To my understanding, bearing details such as no. of rolling elements, dimensions of inner race, outer race and rolling elements is useful in diagnosing machinery faults through vibration analysis.

This shows the importance of recording such details in the AMS.

Is it enough to capture only bearing model nos. from the manufacturer when the rotating equipment is supplied or is it important to capture all details mentioned above.

I've heard that over time, bearing manufacturers may update their designs by changing some aspects such as the no. of rolling elements but the model nos., shaft diameter, etc. may remain unchanged. So future catalogues may not necessarily reflect what was supplied to you even if you match the model no.
Original Post
Bearing details are nice to have and I make some ridiculously lengthy efforts to get them sometimes but not really essential to good vibration analysis, imo.

To me, the only truly essential piece of information is accurate shaft speed. Without that, everything is guesswork.
In CMMS which may be like AMS, it is possible to type in all equipment data sheet but so far, it is easier to just enter the equipment model no. and refer to a booklet of all the equipment sheets which is handy. So for AMS, you might want to copy this practice to speed up the data population effort upfront.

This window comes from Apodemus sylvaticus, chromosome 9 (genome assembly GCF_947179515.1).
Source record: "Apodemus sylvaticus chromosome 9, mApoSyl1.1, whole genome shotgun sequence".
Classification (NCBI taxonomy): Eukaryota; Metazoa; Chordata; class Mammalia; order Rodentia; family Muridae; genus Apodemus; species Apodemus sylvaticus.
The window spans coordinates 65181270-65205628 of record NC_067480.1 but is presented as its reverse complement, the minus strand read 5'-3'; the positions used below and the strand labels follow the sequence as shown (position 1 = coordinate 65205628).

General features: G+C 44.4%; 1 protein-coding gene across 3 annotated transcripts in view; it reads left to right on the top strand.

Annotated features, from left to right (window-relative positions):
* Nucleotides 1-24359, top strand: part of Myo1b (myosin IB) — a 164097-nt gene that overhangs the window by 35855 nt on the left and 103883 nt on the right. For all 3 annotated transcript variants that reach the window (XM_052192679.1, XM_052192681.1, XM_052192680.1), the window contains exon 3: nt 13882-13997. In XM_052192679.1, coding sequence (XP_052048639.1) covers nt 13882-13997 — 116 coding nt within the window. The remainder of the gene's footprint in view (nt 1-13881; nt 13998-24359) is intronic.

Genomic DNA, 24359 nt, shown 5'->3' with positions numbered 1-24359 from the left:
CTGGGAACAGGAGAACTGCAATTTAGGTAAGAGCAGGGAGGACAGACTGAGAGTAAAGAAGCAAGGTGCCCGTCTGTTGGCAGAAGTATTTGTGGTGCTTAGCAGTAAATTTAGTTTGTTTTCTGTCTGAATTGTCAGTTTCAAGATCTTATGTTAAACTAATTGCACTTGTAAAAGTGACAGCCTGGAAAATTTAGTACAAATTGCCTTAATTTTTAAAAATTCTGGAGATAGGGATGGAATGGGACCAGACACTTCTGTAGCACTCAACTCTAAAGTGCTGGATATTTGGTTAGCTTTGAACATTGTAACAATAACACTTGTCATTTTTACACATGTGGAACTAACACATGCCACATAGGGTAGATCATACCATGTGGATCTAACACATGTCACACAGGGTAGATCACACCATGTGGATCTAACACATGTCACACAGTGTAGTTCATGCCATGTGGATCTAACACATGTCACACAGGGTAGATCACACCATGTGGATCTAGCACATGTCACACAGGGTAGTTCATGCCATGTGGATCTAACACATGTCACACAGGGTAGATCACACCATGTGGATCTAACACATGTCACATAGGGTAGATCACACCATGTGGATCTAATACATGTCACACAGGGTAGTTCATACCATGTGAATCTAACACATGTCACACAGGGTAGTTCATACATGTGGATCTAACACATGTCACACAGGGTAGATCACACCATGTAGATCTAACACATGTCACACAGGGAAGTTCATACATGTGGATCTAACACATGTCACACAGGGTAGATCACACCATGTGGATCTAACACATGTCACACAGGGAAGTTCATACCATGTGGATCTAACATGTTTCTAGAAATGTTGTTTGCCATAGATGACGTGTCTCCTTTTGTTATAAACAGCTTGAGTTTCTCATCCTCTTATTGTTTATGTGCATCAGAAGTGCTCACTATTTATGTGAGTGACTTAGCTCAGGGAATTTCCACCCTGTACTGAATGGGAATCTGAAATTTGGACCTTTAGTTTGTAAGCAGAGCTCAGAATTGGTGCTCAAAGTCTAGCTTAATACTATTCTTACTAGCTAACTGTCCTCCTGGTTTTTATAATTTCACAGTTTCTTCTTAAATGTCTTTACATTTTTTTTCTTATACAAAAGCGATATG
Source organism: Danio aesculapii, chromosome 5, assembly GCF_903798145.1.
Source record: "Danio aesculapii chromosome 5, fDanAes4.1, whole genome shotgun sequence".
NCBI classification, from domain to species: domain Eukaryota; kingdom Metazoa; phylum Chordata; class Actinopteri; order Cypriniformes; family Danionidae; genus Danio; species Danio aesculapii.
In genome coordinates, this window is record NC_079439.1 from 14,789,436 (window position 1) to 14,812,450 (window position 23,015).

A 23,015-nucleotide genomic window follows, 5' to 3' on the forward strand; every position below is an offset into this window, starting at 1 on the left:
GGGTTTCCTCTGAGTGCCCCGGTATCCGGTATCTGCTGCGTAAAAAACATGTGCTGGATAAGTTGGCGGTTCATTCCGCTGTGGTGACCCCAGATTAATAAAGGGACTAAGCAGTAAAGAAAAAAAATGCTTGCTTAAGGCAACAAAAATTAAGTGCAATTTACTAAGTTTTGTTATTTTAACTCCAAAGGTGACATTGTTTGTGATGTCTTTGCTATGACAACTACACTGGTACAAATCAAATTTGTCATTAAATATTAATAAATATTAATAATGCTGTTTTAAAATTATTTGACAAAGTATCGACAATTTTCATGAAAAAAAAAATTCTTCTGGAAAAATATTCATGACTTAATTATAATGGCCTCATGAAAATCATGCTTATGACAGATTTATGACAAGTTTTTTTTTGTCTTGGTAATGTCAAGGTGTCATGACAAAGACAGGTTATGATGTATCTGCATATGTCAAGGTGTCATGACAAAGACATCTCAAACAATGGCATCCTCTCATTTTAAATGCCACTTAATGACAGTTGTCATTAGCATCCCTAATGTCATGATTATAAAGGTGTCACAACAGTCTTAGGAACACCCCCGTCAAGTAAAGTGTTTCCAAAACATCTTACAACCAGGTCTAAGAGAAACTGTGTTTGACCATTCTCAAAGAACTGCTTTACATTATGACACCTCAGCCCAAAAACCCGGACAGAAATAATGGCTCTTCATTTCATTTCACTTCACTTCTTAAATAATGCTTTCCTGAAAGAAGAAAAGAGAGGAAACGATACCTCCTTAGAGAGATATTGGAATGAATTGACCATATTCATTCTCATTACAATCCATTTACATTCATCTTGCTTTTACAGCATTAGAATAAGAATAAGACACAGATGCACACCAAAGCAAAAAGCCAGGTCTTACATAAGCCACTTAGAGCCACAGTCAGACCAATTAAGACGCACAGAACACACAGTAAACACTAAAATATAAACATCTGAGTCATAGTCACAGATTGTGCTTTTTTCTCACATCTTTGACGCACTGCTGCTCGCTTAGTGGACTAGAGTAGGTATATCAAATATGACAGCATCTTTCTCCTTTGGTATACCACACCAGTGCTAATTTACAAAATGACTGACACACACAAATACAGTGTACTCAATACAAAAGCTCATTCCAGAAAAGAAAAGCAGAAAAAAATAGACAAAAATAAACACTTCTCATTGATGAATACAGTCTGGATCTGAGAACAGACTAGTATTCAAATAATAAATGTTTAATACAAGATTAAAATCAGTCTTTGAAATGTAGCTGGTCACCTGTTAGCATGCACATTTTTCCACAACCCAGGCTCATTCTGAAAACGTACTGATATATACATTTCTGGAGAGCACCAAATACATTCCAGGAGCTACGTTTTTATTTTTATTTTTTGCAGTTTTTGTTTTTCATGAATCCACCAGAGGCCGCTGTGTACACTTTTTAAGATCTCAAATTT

With regards to changes in bearing details by OEM, I guess the OEM salesman should inform the client by giving the new bearing details or the person in charge should inspect the new bearing upon receipt at Store and ask for new details if any changes.
You'll never predict the exact bearing installed. It might be a bearing number on a drawing but you cannot control where it is bought from, especially the manufacturer as John from PA highlights. or what version it is.

So stick with bearing number only and use your inbuilt bearing data base to show you the permutations and combinations for the particular number. As well as this figure out which dimension series have what "frequency harmonic families" For example, 3.08x or anything very close to that tells me outer race for an 8 rolling element 63** series deep grove ball bearing. A 62** series would start at about 4.16x, a 223** close to 5.69x. Add or subtract FTF for one more or less rolling element. Other dimension series have their own frequency families. 230** 12.26x for outer race. The iso bearing number system explains all that but not many people relate it to the fault frequencies produced.

Attached is a favourite of mine to illustrate the point. For this one you can easily see there are 13, 14, 15 & 16 rolling element versions and for each version with the same number of rolling elements the FF's are close to the same - across brands as well. So no need to record all this extra stuff. Just understand where FF's come from and what are the major influencing factors, namely number of rolling elements and dimensions which are mainly related to different dimension series. rgds

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